Shivnarine Chanderpaul was the bedrock of the West Indies middle order over 20 years. But the circumstances leading to his inevitable retirement weren’t pleasant.
It is typical of the present state of West Indies cricket that Shivnarine Chanderpaul’s retirement from the game he mastered in his peculiar style for 21 years, over 164 Tests and 268 ODIs, should have been inappropriately shrouded in controversy.
It was predicated by his omission from the home series against Australia last June. He was 40 then, and an average of 16.63 in his previous six Tests in South Africa and in the Caribbean against England, was a sign that the end was near. The selectors’ decision showed no compassion.
The chairman of the panel, Clive Lloyd, the legendary captain during West Indies’ prolonged period of domination in the 1980s and a fellow Guyanese, wrote to advise Chanderpaul that they had “decided to move on with younger players for the future”.
“You have been a great player for the West Indies and have given excellent service to the game and to West Indies supporters all over the world,” Lloyd added. “We hope that your skills will be utilised in the future and we wish you all the very best.”
It was nothing less than a letter of termination, immediately and inevitably setting off enraged reaction. Unusually, cricket administrators found themselves on the same page as public opinion.
The Guyana Cricket Board (GCB) charged that the selectors were “seeking to destroy” Chanderpaul. “Our board just cannot believe nor even fathom the thought process behind the wanton dropping of the most senior, reliable and dependable batsman of the West Indies for the past 21 years,” they said. “Is this the way the selectors intend to treat our esteemed cricketers after more than two decades of service to the people of West Indies cricket?”
West Indies Cricket Board president Dave Cameron pressed the selectors to reverse their position as the board “needed to honour him”. Even after Chanderpaul’s exclusion from the squad against the Australians was announced, Cameron arranged for him to fly from Guyana to Barbados to join the training camp, insisting that he should be picked. Much was made of the statistic that Chanderpaul, already West Indies’ most capped Test player, needed just 46 to surpass Brian Lara’s 11,912 runs as the leading run scorer as well, but Lloyd and his panel were not for turning.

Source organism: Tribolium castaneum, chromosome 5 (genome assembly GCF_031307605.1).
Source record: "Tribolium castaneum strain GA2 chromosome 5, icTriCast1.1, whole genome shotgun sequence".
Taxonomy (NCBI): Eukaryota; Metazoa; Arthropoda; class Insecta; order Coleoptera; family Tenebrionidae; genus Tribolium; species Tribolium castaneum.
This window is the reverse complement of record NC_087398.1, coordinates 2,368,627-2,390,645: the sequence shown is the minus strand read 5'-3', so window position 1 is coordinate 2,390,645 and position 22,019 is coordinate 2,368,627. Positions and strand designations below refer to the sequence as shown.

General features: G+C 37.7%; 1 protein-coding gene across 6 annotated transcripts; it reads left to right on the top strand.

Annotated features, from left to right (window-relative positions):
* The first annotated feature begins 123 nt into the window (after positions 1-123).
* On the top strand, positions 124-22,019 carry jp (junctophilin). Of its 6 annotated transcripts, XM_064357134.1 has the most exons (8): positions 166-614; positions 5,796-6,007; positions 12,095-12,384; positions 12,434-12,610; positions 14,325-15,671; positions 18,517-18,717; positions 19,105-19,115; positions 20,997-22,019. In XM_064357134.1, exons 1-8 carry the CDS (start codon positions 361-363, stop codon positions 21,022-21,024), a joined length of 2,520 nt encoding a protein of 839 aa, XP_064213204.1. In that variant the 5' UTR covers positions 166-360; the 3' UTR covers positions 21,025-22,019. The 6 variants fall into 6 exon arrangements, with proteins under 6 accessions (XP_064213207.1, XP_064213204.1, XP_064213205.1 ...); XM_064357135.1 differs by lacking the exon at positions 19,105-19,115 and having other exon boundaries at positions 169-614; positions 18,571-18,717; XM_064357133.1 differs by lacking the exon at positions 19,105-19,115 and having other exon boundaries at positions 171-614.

Chanderpaul was never easily prised from the crease. Characteristically, he played on for Guyana. In the end, he missed the challenge of cricket at the highest level and accepted the unavoidable.
It will be an anguished wrench. Cricket has been his life. He was little more than a toddler when his father, Khemraj, uncle, and whoever else was available in his village of Unity on the outskirts of the Guyana capital, Georgetown, bowled to him, hour after hour, in a vain attempt to dislodge him.
The first indication that West Indies’ newest batsman had arrived was an unbeaten 203 in an Under-19 “Test” against England at Trent Bridge in the summer of 1993. A year later, he waddled to the wicket in outsized pads on his home ground of Bourda in Georgetown for the first of his 280 Test innings, against England. His selection, at 19, was as debatable then as was his eventual exclusion; his response was a defiant 62.
It immediately defined the character of his batting over the next two decades. What you saw was what you got. He was the antithesis of the stereotype of the dashing West Indian strokemaker. There was none of the left-handed flair of Lara or Garry Sobers or the muscular power of Lloyd or Chris Gayle. He simply did it in his understated way, earning most of his runs with unshakeable patience allied to steely wrists and a keen eye for profitable nudges and deflections through gaps in the field.